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If an employer requires job applicants to take a test, the test must be necessary and related to the job and the employer may not exclude people of a particular race, color, religion, sex (including gender identity, sexual orientation, and pregnancy), national origin, or individuals with disabilities.

In addition, the employer may not use a test that excludes applicants age 40 or older if the test is not based on a reasonable factor other than age.

For example, an employer's reliance on word-of-mouth recruitment by its mostly Hispanic work force may violate the law if the result is that almost all new hires are Hispanic.

It is illegal for an employer to discriminate against a job applicant because of his or her race, color, religion, sex (including gender identity, sexual orientation, and pregnancy), national origin, age (40 or older), disability or genetic information.

The laws enforced by EEOC also prohibit an employer from using neutral employment policies and practices that have a disproportionately negative impact on applicants or employees age 40 or older, if the policies or practices at issue are not based on a reasonable factor other than age.

It is illegal for an employer to publish a job advertisement that shows a preference for or discourages someone from applying for a job because of his or her race, color, religion, sex (including gender identity, sexual orientation, and pregnancy), national origin, age (40 or older), disability or genetic information.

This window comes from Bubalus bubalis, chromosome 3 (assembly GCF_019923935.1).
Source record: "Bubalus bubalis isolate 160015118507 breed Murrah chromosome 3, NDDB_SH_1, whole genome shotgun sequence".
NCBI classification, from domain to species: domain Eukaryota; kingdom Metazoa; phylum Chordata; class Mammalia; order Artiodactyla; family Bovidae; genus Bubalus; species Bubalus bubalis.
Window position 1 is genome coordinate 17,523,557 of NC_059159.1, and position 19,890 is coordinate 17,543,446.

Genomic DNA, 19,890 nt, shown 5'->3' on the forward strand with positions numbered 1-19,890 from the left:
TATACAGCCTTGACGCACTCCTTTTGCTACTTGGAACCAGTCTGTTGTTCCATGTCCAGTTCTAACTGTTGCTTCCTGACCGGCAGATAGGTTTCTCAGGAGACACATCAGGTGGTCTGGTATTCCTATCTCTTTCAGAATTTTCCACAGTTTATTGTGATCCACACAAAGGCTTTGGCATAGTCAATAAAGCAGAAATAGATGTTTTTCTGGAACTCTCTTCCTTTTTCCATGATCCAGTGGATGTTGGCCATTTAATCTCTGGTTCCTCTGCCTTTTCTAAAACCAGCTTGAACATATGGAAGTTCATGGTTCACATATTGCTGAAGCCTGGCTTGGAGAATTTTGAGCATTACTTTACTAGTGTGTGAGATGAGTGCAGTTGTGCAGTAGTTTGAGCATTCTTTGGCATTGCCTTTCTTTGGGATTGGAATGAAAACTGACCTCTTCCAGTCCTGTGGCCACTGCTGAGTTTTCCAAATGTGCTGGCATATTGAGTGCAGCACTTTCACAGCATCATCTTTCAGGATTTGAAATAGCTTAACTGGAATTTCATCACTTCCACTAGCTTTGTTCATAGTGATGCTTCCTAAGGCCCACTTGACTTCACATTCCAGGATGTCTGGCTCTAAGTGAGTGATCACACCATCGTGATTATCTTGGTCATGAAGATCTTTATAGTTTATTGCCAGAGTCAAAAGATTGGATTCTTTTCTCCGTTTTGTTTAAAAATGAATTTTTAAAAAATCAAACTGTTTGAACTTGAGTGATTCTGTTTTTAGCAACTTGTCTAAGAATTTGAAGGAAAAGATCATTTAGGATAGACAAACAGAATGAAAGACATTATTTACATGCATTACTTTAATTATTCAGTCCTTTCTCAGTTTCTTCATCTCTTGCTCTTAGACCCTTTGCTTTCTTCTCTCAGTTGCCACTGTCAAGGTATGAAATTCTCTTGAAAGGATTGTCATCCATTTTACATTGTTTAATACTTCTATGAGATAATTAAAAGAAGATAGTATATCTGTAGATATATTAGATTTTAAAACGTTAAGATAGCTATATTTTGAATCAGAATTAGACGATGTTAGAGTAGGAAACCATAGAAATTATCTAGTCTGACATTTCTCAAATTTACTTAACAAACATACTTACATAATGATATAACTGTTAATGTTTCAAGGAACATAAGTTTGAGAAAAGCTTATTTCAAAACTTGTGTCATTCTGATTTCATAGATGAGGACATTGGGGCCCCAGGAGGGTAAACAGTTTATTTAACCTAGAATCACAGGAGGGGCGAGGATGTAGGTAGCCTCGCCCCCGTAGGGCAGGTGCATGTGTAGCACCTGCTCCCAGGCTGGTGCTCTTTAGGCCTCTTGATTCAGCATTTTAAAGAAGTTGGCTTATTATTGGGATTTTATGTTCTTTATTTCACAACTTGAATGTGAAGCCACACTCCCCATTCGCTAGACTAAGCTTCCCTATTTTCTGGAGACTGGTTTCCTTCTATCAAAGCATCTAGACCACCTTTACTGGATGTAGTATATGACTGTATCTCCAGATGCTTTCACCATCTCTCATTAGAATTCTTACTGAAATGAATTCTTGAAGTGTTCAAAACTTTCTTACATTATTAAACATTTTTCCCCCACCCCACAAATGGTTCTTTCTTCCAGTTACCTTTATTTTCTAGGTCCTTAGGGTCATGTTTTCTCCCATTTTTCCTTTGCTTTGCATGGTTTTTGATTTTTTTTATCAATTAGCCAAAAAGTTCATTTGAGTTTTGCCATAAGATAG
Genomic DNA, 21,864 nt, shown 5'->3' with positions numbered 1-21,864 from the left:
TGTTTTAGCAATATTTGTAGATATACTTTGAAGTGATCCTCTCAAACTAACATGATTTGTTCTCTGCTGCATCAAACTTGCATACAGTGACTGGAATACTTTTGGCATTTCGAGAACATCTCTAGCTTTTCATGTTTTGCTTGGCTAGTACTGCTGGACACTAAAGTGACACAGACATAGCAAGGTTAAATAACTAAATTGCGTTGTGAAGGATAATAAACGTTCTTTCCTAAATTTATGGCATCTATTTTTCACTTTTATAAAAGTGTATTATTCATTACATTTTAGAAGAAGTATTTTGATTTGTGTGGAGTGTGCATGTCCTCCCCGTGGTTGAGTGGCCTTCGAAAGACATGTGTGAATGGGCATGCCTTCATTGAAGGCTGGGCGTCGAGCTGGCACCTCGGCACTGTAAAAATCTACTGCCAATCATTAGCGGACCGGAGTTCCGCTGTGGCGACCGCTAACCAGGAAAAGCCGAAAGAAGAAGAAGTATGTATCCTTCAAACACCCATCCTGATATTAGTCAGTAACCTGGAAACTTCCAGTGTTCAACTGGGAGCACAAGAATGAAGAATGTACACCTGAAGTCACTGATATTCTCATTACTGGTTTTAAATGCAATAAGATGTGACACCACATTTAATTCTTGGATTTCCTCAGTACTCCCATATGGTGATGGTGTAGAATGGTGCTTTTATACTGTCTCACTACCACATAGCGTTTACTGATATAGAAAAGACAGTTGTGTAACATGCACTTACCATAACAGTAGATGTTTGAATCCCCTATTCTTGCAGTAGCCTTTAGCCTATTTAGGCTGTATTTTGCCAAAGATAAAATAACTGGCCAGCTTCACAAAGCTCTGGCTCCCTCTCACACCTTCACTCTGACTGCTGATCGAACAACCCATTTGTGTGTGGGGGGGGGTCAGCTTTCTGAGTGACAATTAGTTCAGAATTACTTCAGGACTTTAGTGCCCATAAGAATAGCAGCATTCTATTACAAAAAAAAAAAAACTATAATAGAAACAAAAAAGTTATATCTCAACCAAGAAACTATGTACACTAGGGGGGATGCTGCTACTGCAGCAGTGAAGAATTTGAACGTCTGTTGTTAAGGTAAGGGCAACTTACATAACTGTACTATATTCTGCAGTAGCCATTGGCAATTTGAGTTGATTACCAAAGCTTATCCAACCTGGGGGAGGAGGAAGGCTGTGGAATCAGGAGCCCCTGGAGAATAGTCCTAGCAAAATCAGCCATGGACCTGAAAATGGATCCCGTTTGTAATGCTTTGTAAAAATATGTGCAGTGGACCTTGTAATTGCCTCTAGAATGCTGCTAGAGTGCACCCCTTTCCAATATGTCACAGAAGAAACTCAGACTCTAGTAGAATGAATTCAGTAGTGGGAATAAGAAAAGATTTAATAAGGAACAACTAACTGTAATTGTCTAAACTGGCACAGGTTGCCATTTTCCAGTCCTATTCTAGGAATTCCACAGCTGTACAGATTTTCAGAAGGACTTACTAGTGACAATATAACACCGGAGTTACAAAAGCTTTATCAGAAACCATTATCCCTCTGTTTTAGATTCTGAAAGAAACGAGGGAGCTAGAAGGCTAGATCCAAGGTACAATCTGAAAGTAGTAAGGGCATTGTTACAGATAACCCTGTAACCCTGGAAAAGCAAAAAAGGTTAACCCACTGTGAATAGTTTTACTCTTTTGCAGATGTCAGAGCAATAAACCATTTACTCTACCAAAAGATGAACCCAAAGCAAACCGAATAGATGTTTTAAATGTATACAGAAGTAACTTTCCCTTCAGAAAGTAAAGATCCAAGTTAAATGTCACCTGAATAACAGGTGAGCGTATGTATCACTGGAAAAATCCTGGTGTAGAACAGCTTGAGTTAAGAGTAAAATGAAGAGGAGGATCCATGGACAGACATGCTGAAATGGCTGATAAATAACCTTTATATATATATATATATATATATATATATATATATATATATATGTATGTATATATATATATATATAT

For example, an employer may not refuse to give employment applications to people of a certain race.

An employer may not base hiring decisions on stereotypes and assumptions about a person's race, color, religion, sex (including gender identity, sexual orientation, and pregnancy), national origin, age (40 or older), disability or genetic information.In some situations, an employer may be allowed to reduce some employee benefits for older workers, but only if the cost of providing the reduced benefits is the same as the cost of providing benefits to younger workers.An employer may not take into account a person's race, color, religion, sex (including gender identity, sexual orientation, and pregnancy), national origin, age (40 or older), disability or genetic information when making decisions about discipline or discharge.For example, an employer may not deny training opportunities to African-American employees because of their race.In some situations, an employer may be allowed to set age limits for participation in an apprenticeship program.An employer may not base assignment and promotion decisions on stereotypes and assumptions about a person's race, color, religion, sex (including gender identity, sexual orientation, and pregnancy), national origin, age (40 or older), disability or genetic information.

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